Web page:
“We, researchers, jurists, anthropologists, sociologists, historians, geographers, economists, political scientists, specialists in Middle Eastern and Arab societies, as well as our supportive colleagues” We wish to draw the attention of….
“We, researchers, jurists, anthropologists, sociologists, historians, geographers, economists, political scientists, specialists in Middle Eastern and Arab societies, as well as our supportive colleagues”
We wish to draw the attention of our authorities and colleagues to the serious incidents of censorship and repression that we have witnessed in the French public sphere since the tragic events of October 7th. Within our universities, we are facing intimidations, which manifest in the cancellation of academic events and hindrances to the expression of free academic thought. We are increasingly receiving messages from university administrations, research laboratories, CNRS, and even the Ministry of Higher Education and Research itself, urging researchers and lecturers to report expressions of non-conforming ideas. Serious accusations of anti-Semitism or apology of terrorism have already been made against some colleagues who specialize in the region.
The Israeli-Palestinian conflict serves as a reflection of the thought policing that has taken root in the French academic world over the past several years, in continuation of the invention of “Islamo-leftism” to discredit certain scientific discourses. This has led to self-censorship among researchers, obstructing our intellectual reflection and challenging our professional ethics, especially in a context where these principles are crucial. It is worth noting that this (self-)censorship does not affect everyone equally, as non-specialist colleagues have been able to freely contribute op-eds, articles, and statements without significant contradiction.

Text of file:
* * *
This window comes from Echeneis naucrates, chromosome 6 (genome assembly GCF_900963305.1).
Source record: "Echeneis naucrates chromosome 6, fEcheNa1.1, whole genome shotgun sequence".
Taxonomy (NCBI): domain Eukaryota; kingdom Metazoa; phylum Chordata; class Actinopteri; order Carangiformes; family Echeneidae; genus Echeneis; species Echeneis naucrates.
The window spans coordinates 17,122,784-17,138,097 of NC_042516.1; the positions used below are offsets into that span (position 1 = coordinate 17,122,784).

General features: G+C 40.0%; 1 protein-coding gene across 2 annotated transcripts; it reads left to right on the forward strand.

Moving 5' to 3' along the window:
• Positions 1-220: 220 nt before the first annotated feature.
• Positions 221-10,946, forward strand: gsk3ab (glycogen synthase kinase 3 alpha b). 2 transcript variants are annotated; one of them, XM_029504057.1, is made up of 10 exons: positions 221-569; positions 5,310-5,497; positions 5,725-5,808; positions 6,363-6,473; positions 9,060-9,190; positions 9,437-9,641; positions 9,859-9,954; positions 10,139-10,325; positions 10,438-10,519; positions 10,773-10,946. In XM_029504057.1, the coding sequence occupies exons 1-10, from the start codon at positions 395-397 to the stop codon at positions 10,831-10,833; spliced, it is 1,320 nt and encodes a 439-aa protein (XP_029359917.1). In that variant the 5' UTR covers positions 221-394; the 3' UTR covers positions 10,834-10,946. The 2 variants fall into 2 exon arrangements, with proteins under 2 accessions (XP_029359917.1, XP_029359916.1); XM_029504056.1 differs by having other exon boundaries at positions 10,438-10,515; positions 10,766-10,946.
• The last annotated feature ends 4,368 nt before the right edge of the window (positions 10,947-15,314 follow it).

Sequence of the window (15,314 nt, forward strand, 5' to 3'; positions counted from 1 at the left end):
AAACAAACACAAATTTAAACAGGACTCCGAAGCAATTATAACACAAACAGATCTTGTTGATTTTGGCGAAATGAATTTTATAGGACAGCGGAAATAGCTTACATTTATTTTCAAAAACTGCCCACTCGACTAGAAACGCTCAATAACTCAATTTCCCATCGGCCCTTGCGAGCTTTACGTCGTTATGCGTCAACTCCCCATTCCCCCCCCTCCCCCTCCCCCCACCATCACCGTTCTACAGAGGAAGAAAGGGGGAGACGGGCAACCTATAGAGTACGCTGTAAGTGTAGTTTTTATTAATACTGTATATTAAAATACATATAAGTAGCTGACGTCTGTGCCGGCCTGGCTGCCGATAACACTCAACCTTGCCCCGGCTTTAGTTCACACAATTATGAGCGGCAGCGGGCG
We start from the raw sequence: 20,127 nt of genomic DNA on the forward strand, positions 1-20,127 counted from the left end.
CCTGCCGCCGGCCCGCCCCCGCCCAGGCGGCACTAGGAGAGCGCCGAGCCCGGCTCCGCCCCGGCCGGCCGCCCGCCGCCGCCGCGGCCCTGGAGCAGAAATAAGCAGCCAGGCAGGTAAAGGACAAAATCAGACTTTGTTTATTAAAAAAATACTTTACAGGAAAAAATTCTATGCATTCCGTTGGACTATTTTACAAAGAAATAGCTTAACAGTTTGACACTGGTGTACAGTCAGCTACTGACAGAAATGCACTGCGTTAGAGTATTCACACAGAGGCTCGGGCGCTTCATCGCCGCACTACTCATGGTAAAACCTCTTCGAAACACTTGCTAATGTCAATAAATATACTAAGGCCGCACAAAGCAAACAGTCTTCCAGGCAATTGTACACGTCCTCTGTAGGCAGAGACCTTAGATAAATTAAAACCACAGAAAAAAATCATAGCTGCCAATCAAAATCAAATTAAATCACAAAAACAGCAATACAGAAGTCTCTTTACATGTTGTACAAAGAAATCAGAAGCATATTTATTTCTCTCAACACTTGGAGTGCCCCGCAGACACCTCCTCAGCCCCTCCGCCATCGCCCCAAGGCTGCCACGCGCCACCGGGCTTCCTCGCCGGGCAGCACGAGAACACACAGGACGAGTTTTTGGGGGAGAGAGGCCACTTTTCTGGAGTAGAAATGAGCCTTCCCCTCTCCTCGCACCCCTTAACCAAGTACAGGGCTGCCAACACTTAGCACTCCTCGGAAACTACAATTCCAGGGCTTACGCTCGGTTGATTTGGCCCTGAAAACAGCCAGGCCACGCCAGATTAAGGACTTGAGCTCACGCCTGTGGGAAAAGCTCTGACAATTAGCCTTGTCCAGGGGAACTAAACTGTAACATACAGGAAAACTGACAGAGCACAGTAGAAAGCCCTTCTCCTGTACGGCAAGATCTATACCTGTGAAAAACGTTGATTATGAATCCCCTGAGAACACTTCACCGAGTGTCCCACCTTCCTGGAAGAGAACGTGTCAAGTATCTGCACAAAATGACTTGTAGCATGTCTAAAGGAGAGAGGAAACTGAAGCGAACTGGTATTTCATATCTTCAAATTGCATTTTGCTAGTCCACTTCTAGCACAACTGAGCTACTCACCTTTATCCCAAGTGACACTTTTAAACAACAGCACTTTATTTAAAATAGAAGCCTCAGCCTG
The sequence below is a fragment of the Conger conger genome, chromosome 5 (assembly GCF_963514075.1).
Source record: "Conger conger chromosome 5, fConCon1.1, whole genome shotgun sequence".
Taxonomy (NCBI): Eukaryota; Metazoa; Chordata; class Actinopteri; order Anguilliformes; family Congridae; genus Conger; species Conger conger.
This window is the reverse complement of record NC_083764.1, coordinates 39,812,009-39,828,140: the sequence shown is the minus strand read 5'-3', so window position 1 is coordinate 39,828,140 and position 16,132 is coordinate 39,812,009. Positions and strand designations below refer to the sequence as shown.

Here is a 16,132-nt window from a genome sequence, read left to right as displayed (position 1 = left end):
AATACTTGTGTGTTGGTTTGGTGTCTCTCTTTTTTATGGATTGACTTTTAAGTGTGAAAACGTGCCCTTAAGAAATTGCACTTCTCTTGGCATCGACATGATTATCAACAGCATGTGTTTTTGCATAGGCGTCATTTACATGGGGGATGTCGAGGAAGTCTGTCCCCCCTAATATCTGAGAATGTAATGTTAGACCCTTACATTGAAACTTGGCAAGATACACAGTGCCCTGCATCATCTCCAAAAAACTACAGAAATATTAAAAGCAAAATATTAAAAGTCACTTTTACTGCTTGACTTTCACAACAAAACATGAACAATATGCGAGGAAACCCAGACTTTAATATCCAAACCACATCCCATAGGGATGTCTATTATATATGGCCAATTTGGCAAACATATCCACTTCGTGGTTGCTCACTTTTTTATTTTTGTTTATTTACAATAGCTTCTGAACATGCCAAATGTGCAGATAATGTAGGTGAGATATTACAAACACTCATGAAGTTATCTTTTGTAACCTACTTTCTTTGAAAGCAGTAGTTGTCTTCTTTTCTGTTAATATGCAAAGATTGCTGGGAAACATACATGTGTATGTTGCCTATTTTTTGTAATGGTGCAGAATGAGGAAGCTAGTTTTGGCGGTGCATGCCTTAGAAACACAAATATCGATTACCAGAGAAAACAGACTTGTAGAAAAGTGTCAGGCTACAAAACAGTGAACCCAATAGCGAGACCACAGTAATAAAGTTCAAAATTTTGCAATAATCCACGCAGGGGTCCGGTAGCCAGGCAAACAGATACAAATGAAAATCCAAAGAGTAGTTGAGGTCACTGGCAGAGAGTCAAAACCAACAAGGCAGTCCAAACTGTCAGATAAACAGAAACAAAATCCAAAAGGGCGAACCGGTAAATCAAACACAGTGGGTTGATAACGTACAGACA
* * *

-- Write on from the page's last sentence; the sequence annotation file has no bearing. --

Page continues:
Free research, which is a guarantee for the democratic functioning of a society, aims to inform and shed light on realities through historical, geographical, anthropological, sociological, economic, legal, and political analysis tools. These tools allow us to produce diverse and critical perspectives on the world. The concerning dynamics we observe within the academic sphere reflect a broader structural phenomenon of suppressing non-hegemonic speech and thought. Censors exhibit an ideological bias that they impose without caution, rejecting intellectual exchange, which is at the core of our practices.
Our scientific community, largely composed of precarious workers, must denounce this climate of threat that breeds fear and self-censorship, to the detriment of the free expression of our ideas, analyses, and political positions. Our ethical principles as researchers are founded on the right to present our work and analyses without distortion, interruption, and baseless accusations. We also wish to reaffirm our right to support causes and express our solidarity as individual citizens. Therefore, we call on our authorities to ensure an end to intimidations, defamation, and restrictions on scientific discourse, and to protect our colleagues in their mission of disseminating scientific knowledge.